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New social media rules Highlights | Facebook, Twitter should stop dictating terms: Zoho founder Sridhar Vembu

New social media rules Highlights: Social media platforms such as Twitter, Instagram, and Facebook risk losing their status risk losing their status and protections as intermediaries, if they fail to comply with the guidelines.

May 26, 2021 / 10:49 PM IST
Several social media users were worried that Twitter, Facebook, Instagram and other platforms might get banned in India from May 26, after some media reports suggested that it was a possibility. (Representational image)

Several social media users were worried that Twitter, Facebook, Instagram and other platforms might get banned in India from May 26, after some media reports suggested that it was a possibility. (Representational image)


Social media platforms are now required with the new Intermediary Guidelines, and the future remains uncertain for companies that are yet to comply with the Indian government's norms.

The Ministry of Electronics and Information Technology had given a three-month deadline to the organisations to accept the guidelines by May 25. The Information Technology (Intermediary Guidelines and Digital Media Ethics Code Rules), 2021 was notified on February 25.

The social media platforms risk losing their status risk losing their status and protections as intermediaries, if they fail to comply with the guidelines.

Also read: Twitter, Facebook getting banned in India from today? Here's all you need to know

Facing critiques from all across over the new social media rules, Union Minister Shri Ravi Shankar Prasad has stated that “the Government of India is committed to ensure the Right of Privacy to all its citizens but at the same time it is also the responsibility of the government to maintain law and order and ensure national security.”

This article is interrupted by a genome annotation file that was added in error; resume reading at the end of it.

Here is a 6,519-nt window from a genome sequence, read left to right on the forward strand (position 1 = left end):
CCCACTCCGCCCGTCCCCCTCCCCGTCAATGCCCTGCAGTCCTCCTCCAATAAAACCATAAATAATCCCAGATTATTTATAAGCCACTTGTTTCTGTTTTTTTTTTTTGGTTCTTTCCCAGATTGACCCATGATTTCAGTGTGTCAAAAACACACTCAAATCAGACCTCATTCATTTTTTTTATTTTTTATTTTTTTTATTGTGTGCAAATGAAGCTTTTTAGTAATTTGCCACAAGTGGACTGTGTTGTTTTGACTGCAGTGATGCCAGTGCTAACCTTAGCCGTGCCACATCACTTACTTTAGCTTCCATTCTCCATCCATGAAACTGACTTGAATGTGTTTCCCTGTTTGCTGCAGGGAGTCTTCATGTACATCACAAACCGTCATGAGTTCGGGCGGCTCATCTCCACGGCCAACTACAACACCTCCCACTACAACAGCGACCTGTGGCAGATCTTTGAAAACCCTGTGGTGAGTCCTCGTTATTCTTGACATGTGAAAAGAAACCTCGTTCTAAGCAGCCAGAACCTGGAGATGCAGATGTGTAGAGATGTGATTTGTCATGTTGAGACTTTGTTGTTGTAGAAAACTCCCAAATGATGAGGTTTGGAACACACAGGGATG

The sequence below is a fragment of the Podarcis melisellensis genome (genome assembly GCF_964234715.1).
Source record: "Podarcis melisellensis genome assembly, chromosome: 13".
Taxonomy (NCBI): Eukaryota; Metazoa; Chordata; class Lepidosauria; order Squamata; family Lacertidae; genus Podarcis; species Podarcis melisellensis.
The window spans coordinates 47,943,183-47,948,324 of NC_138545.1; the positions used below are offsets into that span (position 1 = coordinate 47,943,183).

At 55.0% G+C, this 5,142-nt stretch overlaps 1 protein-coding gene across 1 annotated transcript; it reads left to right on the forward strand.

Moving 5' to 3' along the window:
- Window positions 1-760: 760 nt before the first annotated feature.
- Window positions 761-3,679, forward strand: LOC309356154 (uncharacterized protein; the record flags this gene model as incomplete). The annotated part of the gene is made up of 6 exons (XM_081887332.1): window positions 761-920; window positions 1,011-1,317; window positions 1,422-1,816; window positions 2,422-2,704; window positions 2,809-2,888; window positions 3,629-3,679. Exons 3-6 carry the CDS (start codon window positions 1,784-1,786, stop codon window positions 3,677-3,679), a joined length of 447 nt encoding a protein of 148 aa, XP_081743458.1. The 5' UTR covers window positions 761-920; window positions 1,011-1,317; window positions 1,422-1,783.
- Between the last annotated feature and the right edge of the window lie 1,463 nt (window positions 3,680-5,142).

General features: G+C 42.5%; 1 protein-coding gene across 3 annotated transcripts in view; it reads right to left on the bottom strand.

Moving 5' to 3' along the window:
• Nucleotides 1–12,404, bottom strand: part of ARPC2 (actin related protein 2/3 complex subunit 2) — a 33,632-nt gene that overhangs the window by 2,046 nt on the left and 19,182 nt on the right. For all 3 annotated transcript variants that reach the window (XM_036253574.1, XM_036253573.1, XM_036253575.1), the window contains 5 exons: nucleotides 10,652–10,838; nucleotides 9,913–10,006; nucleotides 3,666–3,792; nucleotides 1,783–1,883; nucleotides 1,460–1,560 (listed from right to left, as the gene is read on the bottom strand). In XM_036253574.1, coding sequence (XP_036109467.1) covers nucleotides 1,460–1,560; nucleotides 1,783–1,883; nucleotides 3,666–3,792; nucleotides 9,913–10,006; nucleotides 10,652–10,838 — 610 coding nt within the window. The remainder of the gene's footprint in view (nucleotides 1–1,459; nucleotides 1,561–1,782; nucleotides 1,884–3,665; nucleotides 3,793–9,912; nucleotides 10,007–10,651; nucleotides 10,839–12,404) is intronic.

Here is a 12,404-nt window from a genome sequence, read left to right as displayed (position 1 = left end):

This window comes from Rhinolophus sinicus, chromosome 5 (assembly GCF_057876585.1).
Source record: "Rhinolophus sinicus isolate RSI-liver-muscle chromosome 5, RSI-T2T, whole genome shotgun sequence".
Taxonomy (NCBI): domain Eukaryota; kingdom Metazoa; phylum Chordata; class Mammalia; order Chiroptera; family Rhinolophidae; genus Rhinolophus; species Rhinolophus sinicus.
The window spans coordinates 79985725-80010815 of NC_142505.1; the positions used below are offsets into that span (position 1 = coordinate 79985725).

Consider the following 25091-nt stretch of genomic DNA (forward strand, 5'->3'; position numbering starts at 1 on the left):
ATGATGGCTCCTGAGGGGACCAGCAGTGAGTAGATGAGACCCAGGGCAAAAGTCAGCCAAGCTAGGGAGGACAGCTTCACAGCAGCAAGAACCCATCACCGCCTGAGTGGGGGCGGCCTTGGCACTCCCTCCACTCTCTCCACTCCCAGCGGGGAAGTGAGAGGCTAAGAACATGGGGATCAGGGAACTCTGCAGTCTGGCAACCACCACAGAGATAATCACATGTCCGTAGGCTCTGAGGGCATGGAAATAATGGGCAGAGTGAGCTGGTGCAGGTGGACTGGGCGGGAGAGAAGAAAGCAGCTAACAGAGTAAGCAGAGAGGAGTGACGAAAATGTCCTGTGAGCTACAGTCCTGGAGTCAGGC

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He assured that none of the measures proposed by India will impact the normal functioning of WhatsApp in any manner whatsoever and for the common users, there will be no impact.

Adding more, Prasad said, “The entire debate on whether encryption would be maintained or not is misplaced. Whether Right to Privacy is ensured through using encryption technology or some other technology is entirely the purview of the social media intermediary. The Government of India is committed to ensuring Right of Privacy to all its citizens as well as have the means and the information necessary to ensure public order and maintain national security. It is WhatsApp’s responsibility to find a technical solution, whether through encryption or otherwise, that both happen.”

Commenting on the latest social media rules row, Zoho founder and CEO Sridhar Vembu opined that social media platforms such as Facebook, Twitter, and YouTube should operate according to the laws of the land and stop dictating terms.

He even compared these companies with the erstwhile East India Company that colonised India, warning that foreign- controlled platforms that are very dominant eventually have a life of their own and develop an agenda.

"These platforms are already doing censorship. Take the Covid issue when they censored all discussions related to its origins in the Wuhan lab. So for them to turn around and accuse the Indian government of something is just hypocritical. If they want to operate in our country, they have to operate according to our laws. They don't get to make laws here," Vembu told Moneycontrol in an interview.

Opposition Congress has attacked the ruling NDA government by calling it a reflection of the Modi government’s obsession with dictatorship and suppressing dissent. Congress leader Abhishek Singhvi even compared the new rules with that of North Korea.